6. You say you’re always “a teacher.” What do you hope readers take away from reading SO SHELLY
If pressed for a moral, I’d say SO SHELLY is a cautionary tale against the dangers of self-absorption, especially as realized in Gordon’s (Byron’s) sexual carelessness and in Keats’s self-pity and preoccupation with death. I’d like for older readers to see how self-absorption also causes each of the main characters’ parents to fail to properly monitor and guide their children’s choices and behaviors.

I’d also love it if readers caught some of the spirit of Romanticism as revealed in the values of the main characters, such as freedom, rebellion against tyranny of the body or mind as exercised by social institutions, individualism and nonconformity, passion for living spontaneously and in the immediate moment, concern for social justice, and an appreciation for the power of emotion.

SO SHELLY also explores themes related to such issues as racism, the class divide, sexuality, suicide/death, abuse/violence, and religious faith.

This is going to expose me as a geeky English major, but from a literary standpoint, I hope that more astute readers will appreciate the layers of symbolism, satire, irony, and meta-textual commentary, but it is not necessary to recognize any of this in order to enjoy the story – I hope.

7. As you’re teaching your class, Keats, Shelley, and Byron crash through the ceiling (and the space-time continuum) dressed like famous superheroes – which superhero is each one dressed up as and why? 
Byron appears as Batman, the Dark Knight. Like him, Byron was wealthy, aristocratic, intelligent, athletic, darkly handsome yet almost impossible to pin down. He was a complex figure who was simultaneously loved and loathed.

Shelley would wear the costume of Captain Planet. Although he could be shockingly callous towards loved ones, at heart, he was a shameless do-gooder. He sincerely wanted to change/save the world – literally through free love and poetry. I think that naive idealism is also present in Captain Planet. Also, in “Ode to the West Wind,” Shelley identified himself with the wind, an element of nature and instrument of change.

Keats, I see as a sort of Invisible Man, so I guess I wouldn’t “see” him at all. His goal as a poet was to – like Eminem – “lose himself” in the subjects of his poems. Keats felt that the poet’s goal was to be personally reductive to the point of nothingness so as to become part and parcel of the subject of which the poet writes rather than being a spectator outside of the subject merely reporting, therefore, the Invisible Man. I hope that makes sense.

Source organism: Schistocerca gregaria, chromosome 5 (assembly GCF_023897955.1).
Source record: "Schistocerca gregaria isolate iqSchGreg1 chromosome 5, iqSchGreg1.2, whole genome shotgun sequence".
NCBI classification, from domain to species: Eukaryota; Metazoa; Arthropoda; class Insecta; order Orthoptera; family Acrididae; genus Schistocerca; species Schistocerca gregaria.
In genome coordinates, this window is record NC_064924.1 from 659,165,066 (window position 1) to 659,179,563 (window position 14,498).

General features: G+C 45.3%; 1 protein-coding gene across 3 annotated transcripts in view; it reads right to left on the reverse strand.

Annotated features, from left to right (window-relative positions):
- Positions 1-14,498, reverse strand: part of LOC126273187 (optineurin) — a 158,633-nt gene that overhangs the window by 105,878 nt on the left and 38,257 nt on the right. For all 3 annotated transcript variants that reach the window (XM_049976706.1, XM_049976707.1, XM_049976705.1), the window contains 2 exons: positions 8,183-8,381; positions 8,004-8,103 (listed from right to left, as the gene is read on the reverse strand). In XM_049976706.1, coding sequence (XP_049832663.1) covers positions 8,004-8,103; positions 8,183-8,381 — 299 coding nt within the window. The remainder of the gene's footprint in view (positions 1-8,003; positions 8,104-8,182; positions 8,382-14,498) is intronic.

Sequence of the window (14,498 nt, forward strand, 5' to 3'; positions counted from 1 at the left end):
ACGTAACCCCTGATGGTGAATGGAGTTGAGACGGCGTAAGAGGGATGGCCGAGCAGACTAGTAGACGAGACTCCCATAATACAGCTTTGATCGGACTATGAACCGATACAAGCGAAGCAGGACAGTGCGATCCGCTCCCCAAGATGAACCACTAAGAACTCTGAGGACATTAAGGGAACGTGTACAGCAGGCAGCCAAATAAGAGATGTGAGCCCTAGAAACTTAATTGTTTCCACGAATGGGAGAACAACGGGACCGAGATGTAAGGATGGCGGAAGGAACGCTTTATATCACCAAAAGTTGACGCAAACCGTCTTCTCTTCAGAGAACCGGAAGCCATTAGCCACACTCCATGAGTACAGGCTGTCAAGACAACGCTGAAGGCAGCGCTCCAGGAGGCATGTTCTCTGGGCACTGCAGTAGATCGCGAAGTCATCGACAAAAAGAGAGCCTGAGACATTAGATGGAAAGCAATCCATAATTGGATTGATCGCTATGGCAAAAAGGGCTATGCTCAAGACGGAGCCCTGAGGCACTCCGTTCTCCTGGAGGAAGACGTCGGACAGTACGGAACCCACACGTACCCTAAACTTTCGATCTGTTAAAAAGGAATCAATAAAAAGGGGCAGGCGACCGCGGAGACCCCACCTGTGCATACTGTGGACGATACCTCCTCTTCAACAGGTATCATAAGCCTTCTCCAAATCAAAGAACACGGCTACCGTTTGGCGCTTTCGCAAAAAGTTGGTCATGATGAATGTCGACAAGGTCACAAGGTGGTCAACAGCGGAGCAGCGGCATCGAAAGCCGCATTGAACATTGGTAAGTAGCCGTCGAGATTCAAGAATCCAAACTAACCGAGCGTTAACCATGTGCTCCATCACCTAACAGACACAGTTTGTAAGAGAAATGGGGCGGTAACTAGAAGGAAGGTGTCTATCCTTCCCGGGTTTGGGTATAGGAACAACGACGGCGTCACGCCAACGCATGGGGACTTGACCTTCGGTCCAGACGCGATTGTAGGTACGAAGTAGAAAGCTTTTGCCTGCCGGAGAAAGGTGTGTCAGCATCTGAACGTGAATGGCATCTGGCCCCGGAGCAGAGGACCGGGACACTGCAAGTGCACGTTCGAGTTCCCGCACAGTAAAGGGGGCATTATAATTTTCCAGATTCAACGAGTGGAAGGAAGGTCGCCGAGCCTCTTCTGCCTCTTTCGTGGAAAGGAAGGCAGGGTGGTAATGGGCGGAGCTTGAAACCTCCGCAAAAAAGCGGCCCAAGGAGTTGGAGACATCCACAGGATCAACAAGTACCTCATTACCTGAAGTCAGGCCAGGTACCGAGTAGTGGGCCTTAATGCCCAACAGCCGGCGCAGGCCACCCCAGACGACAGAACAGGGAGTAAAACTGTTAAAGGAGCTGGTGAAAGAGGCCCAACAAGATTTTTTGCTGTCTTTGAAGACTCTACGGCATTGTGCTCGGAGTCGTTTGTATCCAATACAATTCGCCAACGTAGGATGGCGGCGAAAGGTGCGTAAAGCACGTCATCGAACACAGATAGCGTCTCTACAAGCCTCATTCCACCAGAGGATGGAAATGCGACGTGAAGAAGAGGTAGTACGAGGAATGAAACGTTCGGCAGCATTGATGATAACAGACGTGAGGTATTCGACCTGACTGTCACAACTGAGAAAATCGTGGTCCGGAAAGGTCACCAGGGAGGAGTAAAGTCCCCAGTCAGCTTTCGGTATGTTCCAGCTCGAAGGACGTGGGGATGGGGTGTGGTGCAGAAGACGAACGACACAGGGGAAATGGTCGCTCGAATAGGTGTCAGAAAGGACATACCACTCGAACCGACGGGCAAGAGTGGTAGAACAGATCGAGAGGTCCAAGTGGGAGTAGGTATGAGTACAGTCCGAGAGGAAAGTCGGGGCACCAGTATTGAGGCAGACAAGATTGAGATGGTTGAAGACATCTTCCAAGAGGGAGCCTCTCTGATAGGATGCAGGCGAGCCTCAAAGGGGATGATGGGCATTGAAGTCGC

Ty, thanks for stopping by and sharing such interesting, fun and in depth answers!

Friday, January 28, 2011


Am I going overboard with my Alex Pettyfer obsession? Who cares! And who wouldn't want more of such a gorgeous hunk! So here are more pics and some gossip that he and co-star (and GLEE cast member) Diana Agron are dating. SIGH... Check out the ET video for the sad news. 

I AM NUMBER FOUR (which was a fun book) hits theaters Feb. 18!
Website / Facebook 

Three are dead. He is Number Four. D.J. Caruso (“Eagle Eye,” “Disturbia”) helms a suspense-thriller about an extraordinary young man, John Smith (Alex Pettyfer), who is a fugitive on the run from ruthless enemies sent to destroy him. Changing his identity, moving from town to town with his guardian Henri (Timothy Olyphant), John is always the new kid with no ties to his past. In the small Ohio town he now calls home, John encounters unexpected, life-changing events—his first love (Dianna Agron), powerful new abilities and a connection to the others who share his incredible destiny.

Running in Hollywood Hills - Now I know where to look! Check out those abs!

Teresa Palmer - #6 - She Looks So Kick-butt!

Alex with Timothy Olyphant - another Kirk family favorite!

Alex and some guy... Oh, it's Callan McAuliffe

Okay, so they're kinda cute together

Hope you enjoyed the eye-candy and have a great weekend! 
And FYI, Alex is on the Ellen DeGeneres show today - check your local listings!

Thursday, January 27, 2011

Author Interview: Alexandra Monir - TIMELESS

Today we have the lovely and talented Alexandra Monir here for an interview! Her debut young adult novel, TIMELESS, was released this month and it sounds fantastic!

When tragedy strikes Michele Windsor’s world, she is forced to uproot her life and move across the country to New York City, to live with the wealthy, aristocratic grandparents she’s never met. In their old Fifth Avenue mansion filled with a century’s worth of family secrets, Michele discovers a diary that hurtles her back in time to the year 1910. There, in the midst of the glamorous Gilded Age, Michele meets the young man with striking blue eyes who has haunted her dreams all her life – a man she always wished was real, but never imagined could actually exist. And she finds herself falling for him, into an otherworldly, time-crossed romance. Michele is soon leading a double life, struggling to balance her contemporary high school world with her escapes into the past. But when she stumbles upon a terrible discovery, she is propelled on a race through history to save the boy she loves – a quest that will determine the fate of both of their lives.